Kids play with model airplanes at home. Jim Tilmon—a longtime meteorologist at several Chicago television stations and a former Highland Park Presbyterian Church parishioner—occasionally brought his toy planes to work.
But not to goof around during commercial breaks. An American Airlines pilot from 1965 to 1994, Tilmon would lift and display a model airplane on-air, away from his weather maps, to help viewers understand what had precipitated a plane crash. Sitting beside the news anchor to augment a top story, he once explained what happens to an airplane buffeted by wind shear.
Tilmon’s impactful, full, and decorated life was grounded in Scottsdale, Arizona, on January 16. He died there at age 86. His son Jim, who attended Highland Park High School and Elgin Academy, perished from cancer at age 60 last summer in Rockford; he also was an American Airlines pilot.
The elder Tilmon was born in Guthrie, Oklahoma, and earned a BA in music at Lincoln University in Jefferson City, Missouri. He served in the United States Army Corps of Engineers for eight years, flying helicopters and planes and earning the rank of captain. His impressive broadcast career in Chicago—as a newsman, as a meteorologist, and as an aviation and science reporter—featured stops at WTTW-TV, WMAQ-TV, and WBBM-TV. His tenure at WMAQ lasted more than 22 years.
“Jim is beloved and remembered as a total gentleman and a great colleague,” tweeted longtime Chicago journalist Carol Marin, who worked on and off with Tilmon for 20 years and retired last year.
After becoming American Airlines’ third Black commercial pilot and the nation’s fifth, according to Tilmon’s biography on the HistoryMakers website, Tilmon served as host of WTTW’s “Our People,” a live weekly magazine television show about Black people and issues that ran from 1968 to 1972 and premiered one week after the assassination of Dr. Martin Luther King Jr. Among his guests were future Chicago Mayor Harold Washington, author James Baldwin, and jazz vocalist Johnny Hartman. One of the founders of the National Association of Black Journalists, he received a Chicago Emmy in 1974 and was nominated for a National Emmy and the Illinois Associated Press and Illinois United Press International awards for excellence in reporting and broadcasting.
Tilmon appeared on a number of national programs, including Hardball, NBC Nightly News, and Nightline.
In 2002 the Chicago Chapter of the National Academy of Television Arts and Sciences honored Tilmon with its Silver Circle Award for 25 years in television. Tilmon and his wife of 32 years, Joan, retired to Arizona after his 2002-2005 stint at WBBM-TV.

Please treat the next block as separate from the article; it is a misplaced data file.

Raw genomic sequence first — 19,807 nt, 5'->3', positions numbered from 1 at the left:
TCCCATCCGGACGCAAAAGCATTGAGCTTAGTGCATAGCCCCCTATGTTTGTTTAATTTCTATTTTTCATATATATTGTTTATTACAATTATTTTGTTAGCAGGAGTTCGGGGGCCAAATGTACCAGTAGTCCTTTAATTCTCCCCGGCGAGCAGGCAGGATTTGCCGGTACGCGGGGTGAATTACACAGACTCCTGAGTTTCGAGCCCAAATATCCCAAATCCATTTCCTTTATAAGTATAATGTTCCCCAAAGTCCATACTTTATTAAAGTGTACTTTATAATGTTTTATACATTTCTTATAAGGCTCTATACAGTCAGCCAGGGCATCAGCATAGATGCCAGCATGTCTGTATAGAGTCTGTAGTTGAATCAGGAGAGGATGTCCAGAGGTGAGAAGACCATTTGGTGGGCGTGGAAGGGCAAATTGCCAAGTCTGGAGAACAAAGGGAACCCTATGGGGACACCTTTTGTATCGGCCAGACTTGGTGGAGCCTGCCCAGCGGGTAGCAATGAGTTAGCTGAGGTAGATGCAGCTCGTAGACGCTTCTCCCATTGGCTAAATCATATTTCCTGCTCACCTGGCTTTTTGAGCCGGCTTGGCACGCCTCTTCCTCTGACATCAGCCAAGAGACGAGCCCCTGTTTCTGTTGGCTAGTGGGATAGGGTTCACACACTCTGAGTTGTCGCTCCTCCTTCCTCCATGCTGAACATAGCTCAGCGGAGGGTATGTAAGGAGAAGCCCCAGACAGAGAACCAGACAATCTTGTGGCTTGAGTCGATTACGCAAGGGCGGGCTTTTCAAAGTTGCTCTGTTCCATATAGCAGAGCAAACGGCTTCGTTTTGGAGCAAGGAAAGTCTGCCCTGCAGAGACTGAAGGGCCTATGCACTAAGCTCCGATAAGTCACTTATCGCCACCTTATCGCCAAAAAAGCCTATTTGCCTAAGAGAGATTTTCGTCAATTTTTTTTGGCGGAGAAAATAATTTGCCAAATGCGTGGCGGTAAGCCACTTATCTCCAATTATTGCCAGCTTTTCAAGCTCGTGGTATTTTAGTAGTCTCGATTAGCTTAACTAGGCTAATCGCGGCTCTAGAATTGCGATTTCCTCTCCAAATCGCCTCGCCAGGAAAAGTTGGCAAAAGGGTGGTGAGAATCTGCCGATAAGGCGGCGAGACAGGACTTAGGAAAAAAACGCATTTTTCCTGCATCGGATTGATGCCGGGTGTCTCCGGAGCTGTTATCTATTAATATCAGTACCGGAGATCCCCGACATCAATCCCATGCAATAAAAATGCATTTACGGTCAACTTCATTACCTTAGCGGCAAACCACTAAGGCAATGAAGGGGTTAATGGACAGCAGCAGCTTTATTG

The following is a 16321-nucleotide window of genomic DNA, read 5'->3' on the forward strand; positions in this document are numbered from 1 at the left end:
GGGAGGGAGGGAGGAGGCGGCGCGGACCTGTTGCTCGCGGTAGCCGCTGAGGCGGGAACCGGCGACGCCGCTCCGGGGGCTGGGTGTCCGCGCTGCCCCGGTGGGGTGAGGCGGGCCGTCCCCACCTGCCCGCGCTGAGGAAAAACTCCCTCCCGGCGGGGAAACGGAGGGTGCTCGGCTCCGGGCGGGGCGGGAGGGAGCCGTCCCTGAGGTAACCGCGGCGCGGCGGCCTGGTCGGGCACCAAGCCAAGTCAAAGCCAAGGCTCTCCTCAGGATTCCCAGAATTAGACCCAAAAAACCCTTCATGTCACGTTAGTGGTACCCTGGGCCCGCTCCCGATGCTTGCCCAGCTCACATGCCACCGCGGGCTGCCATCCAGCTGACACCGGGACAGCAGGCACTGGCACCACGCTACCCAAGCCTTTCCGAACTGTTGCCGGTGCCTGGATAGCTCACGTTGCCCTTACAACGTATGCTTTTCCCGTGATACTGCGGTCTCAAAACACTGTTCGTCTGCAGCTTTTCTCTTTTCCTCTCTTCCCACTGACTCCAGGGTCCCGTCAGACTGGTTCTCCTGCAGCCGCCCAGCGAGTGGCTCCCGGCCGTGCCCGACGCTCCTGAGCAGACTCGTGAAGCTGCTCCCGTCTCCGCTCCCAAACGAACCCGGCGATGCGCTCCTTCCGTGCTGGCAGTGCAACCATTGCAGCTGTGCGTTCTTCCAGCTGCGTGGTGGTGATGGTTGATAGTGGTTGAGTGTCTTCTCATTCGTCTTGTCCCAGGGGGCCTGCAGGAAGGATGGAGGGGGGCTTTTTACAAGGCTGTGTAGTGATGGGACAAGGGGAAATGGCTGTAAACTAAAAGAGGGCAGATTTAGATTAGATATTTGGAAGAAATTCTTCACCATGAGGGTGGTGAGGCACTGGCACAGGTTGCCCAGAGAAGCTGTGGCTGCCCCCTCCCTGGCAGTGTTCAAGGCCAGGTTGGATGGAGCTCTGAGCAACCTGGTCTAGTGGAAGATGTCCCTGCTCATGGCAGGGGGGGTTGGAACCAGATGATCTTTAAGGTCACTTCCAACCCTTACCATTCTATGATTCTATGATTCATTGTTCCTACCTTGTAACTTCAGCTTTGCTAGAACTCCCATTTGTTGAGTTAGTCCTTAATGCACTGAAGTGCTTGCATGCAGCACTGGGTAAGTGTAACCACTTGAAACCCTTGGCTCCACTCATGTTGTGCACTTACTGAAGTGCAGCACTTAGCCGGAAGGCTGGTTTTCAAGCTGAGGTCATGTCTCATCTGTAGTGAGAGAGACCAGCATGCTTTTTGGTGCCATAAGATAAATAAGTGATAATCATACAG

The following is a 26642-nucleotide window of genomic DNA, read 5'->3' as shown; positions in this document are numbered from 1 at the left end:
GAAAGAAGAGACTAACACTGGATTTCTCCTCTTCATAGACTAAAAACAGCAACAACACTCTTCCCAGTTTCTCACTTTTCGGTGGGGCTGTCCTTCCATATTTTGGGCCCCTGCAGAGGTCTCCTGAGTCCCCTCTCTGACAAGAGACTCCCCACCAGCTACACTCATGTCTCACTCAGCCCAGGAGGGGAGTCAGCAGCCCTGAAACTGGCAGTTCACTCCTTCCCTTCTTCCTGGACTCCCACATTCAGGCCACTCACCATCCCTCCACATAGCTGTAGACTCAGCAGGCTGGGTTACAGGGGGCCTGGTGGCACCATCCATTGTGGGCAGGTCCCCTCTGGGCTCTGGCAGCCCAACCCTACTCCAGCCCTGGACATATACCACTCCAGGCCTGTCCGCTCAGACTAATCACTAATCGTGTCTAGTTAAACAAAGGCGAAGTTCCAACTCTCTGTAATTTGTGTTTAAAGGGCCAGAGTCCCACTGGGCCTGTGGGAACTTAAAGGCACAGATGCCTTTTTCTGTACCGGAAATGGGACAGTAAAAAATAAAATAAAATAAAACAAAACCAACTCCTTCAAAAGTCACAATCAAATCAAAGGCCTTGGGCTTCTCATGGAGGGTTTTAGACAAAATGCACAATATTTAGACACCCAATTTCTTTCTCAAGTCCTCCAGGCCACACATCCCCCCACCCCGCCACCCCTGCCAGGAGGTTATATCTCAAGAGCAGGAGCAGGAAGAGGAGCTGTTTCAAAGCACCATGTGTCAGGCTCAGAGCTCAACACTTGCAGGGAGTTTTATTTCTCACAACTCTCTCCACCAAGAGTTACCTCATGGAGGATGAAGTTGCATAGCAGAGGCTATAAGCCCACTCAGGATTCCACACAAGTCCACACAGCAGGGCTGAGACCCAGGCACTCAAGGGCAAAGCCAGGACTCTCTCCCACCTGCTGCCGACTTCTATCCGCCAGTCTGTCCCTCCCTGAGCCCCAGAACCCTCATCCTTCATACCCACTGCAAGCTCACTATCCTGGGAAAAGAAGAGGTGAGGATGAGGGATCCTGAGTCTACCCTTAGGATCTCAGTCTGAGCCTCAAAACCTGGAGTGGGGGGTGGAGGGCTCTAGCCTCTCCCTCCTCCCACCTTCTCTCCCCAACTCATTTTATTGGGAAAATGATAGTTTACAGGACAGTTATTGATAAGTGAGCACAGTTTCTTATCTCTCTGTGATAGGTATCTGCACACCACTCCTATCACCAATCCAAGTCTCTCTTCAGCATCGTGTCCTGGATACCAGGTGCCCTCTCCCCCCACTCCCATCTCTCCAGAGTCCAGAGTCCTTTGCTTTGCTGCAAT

“Jim Tilmon was very relaxed, calm, and composed on-air,” said longtime Highland Park resident and 1984 Highland Park High School graduate Mike Friedman, who teaches tennis at the A.C. Nielsen Center in Winnetka. “He was professional, always … such a well-respected man.
His audience wasn’t limited only to those interested in news and the weather. Tilmon appeared in an ER television episode in 1994 and made a cameo, as himself, in the 2012 movie Flight, starring Denzel Washington, John Goodman, and Don Cheadle. And he put his music degree to good use, performing and creating original music for television and motion pictures and other audio and video productions. Tilmon cut a symphony- and orchestra-infused relaxation CD, “Angel Whispers,” in 2003.
American Airlines presented Tilmon with the Captain’s Chair Award upon his retirement. Even rival United Airlines granted him the title of honorary captain, and the Federal Aviation Administration named an aviator’s navigation point after him.
In 2004 Tilmon was inducted into the Chicago Senior Citizens Hall of Fame and received the Luminary Senior Award for his impact on social and cultural life in the City of Chicago.
In addition to his wife, Joan, survivors include son John, daughter Thera, and five grandchildren.
Another longtime Chicago television meteorologist, Jerry Taft, died at age 77 last year. He worked at ABC 7-Chicago for 33 years in a 40-year career.